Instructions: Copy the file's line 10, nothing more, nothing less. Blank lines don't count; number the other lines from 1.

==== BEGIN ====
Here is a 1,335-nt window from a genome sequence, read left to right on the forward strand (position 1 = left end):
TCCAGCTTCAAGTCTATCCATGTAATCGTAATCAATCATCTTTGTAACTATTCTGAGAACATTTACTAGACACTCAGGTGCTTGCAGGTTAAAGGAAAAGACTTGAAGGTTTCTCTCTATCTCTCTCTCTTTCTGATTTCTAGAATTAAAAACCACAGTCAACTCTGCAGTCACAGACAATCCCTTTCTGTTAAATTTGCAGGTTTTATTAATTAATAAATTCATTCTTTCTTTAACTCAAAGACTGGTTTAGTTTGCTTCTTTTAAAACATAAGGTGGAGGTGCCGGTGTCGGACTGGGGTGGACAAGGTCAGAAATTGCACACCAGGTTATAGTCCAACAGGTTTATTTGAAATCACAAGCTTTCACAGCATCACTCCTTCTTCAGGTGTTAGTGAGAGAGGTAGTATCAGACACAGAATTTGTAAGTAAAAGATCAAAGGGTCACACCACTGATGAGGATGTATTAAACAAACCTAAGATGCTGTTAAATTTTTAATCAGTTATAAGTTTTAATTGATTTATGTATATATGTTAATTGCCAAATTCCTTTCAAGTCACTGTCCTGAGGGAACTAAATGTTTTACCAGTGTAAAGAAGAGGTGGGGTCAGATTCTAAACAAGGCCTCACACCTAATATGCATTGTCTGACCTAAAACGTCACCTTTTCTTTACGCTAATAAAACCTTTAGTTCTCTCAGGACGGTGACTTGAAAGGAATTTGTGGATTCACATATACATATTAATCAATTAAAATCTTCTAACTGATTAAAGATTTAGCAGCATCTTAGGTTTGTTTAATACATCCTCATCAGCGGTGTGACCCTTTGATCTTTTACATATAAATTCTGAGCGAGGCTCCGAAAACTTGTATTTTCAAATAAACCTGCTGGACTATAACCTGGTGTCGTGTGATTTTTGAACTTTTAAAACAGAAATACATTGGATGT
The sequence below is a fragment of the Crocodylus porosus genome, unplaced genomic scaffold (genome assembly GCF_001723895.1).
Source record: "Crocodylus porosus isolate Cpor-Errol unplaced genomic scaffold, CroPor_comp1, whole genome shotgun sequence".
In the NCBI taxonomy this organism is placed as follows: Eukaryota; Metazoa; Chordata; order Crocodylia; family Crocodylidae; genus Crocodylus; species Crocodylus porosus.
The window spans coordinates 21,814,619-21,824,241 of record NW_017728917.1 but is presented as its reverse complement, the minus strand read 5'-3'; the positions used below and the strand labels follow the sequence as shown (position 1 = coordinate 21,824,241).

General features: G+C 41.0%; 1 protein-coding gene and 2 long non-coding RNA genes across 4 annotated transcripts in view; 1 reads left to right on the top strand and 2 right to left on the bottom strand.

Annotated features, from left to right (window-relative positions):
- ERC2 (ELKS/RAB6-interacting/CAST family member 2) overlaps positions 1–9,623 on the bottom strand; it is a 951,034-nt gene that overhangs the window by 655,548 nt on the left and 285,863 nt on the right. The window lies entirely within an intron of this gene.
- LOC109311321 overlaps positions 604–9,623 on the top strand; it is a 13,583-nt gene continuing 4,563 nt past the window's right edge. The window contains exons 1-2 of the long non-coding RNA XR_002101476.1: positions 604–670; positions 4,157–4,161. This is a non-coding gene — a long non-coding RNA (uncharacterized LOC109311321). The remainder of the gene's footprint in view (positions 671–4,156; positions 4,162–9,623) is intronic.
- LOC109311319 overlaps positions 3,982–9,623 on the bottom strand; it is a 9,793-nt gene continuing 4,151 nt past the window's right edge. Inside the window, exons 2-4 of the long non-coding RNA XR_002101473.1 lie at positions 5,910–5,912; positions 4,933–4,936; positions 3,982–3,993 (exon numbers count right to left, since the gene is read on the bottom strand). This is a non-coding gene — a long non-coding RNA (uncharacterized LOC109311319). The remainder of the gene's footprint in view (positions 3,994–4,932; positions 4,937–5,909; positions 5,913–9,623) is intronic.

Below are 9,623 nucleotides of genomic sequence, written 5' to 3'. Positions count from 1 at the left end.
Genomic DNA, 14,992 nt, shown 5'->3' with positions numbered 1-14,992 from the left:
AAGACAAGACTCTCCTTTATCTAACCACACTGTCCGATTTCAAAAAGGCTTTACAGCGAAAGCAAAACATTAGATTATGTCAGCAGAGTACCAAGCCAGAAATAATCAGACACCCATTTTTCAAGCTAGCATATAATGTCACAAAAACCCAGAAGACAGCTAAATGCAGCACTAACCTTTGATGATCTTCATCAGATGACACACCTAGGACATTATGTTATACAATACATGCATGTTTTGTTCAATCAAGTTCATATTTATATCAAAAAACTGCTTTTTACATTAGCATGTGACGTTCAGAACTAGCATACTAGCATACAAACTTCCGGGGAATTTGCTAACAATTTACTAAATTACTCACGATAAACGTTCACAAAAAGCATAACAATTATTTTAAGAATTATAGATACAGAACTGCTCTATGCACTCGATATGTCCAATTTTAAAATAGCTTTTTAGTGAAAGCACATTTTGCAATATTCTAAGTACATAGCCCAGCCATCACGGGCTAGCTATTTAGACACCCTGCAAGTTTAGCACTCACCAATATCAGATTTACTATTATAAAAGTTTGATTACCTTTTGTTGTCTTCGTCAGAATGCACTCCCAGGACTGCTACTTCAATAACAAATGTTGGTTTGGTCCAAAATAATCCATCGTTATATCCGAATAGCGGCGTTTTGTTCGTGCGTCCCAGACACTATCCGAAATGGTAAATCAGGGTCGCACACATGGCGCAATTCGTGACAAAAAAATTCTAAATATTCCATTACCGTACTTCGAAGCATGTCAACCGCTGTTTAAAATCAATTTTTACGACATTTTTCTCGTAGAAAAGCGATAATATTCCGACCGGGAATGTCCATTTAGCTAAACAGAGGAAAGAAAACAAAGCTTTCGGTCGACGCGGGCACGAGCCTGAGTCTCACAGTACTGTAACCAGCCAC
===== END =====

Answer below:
- LOC109311321 overlaps positions 604–9,623 on the top strand; it is a 13,583-nt gene continuing 4,563 nt past the window's right edge. The window contains exons 1-2 of the long non-coding RNA XR_002101476.1: positions 604–670; positions 4,157–4,161. This is a non-coding gene — a long non-coding RNA (uncharacterized LOC109311321). The remainder of the gene's footprint in view (positions 671–4,156; positions 4,162–9,623) is intronic.